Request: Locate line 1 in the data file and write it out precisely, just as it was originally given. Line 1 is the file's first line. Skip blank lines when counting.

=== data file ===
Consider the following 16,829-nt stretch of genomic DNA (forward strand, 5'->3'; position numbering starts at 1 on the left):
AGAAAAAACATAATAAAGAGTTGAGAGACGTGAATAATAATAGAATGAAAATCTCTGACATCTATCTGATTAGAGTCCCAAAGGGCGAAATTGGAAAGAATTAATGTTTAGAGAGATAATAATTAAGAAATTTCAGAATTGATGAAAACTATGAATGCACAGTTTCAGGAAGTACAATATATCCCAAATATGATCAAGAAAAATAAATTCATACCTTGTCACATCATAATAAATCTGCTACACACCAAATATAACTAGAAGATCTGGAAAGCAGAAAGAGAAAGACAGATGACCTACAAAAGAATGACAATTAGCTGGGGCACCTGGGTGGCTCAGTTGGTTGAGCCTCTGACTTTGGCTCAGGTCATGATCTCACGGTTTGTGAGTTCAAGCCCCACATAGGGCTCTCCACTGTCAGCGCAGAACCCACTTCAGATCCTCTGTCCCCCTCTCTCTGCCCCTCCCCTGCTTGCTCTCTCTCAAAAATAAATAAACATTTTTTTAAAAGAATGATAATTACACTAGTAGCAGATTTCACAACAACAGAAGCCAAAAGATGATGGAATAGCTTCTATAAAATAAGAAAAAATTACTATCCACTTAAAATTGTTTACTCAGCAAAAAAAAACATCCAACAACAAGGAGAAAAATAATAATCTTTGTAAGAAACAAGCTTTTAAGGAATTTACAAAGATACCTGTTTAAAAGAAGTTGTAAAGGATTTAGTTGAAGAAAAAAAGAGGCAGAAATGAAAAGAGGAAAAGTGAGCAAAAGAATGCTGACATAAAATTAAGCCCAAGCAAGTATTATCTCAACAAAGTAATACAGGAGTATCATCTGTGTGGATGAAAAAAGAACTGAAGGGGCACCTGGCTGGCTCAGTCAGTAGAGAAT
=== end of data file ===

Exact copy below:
Consider the following 16,829-nt stretch of genomic DNA (forward strand, 5'->3'; position numbering starts at 1 on the left):